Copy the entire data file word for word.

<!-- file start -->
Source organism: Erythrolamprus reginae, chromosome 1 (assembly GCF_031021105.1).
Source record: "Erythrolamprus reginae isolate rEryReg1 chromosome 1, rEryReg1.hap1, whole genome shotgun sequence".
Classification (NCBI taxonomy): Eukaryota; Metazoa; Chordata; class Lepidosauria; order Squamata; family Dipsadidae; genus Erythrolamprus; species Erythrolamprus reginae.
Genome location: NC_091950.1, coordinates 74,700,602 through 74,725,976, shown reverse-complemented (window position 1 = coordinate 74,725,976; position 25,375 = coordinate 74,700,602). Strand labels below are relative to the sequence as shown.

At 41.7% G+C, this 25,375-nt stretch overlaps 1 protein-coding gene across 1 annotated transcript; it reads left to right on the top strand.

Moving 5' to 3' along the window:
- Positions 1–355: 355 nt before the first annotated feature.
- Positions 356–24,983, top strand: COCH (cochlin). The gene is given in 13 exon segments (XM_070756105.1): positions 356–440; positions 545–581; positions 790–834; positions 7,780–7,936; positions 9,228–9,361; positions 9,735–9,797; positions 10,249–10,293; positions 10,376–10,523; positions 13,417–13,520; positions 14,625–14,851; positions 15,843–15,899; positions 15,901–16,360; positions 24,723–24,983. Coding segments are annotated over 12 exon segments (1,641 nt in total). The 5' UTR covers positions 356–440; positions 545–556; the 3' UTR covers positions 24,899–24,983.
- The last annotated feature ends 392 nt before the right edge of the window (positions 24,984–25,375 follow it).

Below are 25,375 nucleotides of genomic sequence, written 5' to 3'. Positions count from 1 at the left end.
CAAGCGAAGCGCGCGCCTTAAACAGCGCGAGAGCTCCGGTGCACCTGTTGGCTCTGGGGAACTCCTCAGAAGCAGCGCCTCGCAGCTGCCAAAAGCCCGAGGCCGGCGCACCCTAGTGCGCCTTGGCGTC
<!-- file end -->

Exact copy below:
Source organism: Erythrolamprus reginae, chromosome 1 (assembly GCF_031021105.1).
Source record: "Erythrolamprus reginae isolate rEryReg1 chromosome 1, rEryReg1.hap1, whole genome shotgun sequence".
Classification (NCBI taxonomy): Eukaryota; Metazoa; Chordata; class Lepidosauria; order Squamata; family Dipsadidae; genus Erythrolamprus; species Erythrolamprus reginae.
Genome location: NC_091950.1, coordinates 74,700,602 through 74,725,976, shown reverse-complemented (window position 1 = coordinate 74,725,976; position 25,375 = coordinate 74,700,602). Strand labels below are relative to the sequence as shown.

At 41.7% G+C, this 25,375-nt stretch overlaps 1 protein-coding gene across 1 annotated transcript; it reads left to right on the top strand.

Moving 5' to 3' along the window:
- Positions 1–355: 355 nt before the first annotated feature.
- Positions 356–24,983, top strand: COCH (cochlin). The gene is given in 13 exon segments (XM_070756105.1): positions 356–440; positions 545–581; positions 790–834; positions 7,780–7,936; positions 9,228–9,361; positions 9,735–9,797; positions 10,249–10,293; positions 10,376–10,523; positions 13,417–13,520; positions 14,625–14,851; positions 15,843–15,899; positions 15,901–16,360; positions 24,723–24,983. Coding segments are annotated over 12 exon segments (1,641 nt in total). The 5' UTR covers positions 356–440; positions 545–556; the 3' UTR covers positions 24,899–24,983.
- The last annotated feature ends 392 nt before the right edge of the window (positions 24,984–25,375 follow it).

Below are 25,375 nucleotides of genomic sequence, written 5' to 3'. Positions count from 1 at the left end.
CAAGCGAAGCGCGCGCCTTAAACAGCGCGAGAGCTCCGGTGCACCTGTTGGCTCTGGGGAACTCCTCAGAAGCAGCGCCTCGCAGCTGCCAAAAGCCCGAGGCCGGCGCACCCTAGTGCGCCTTGGCGTC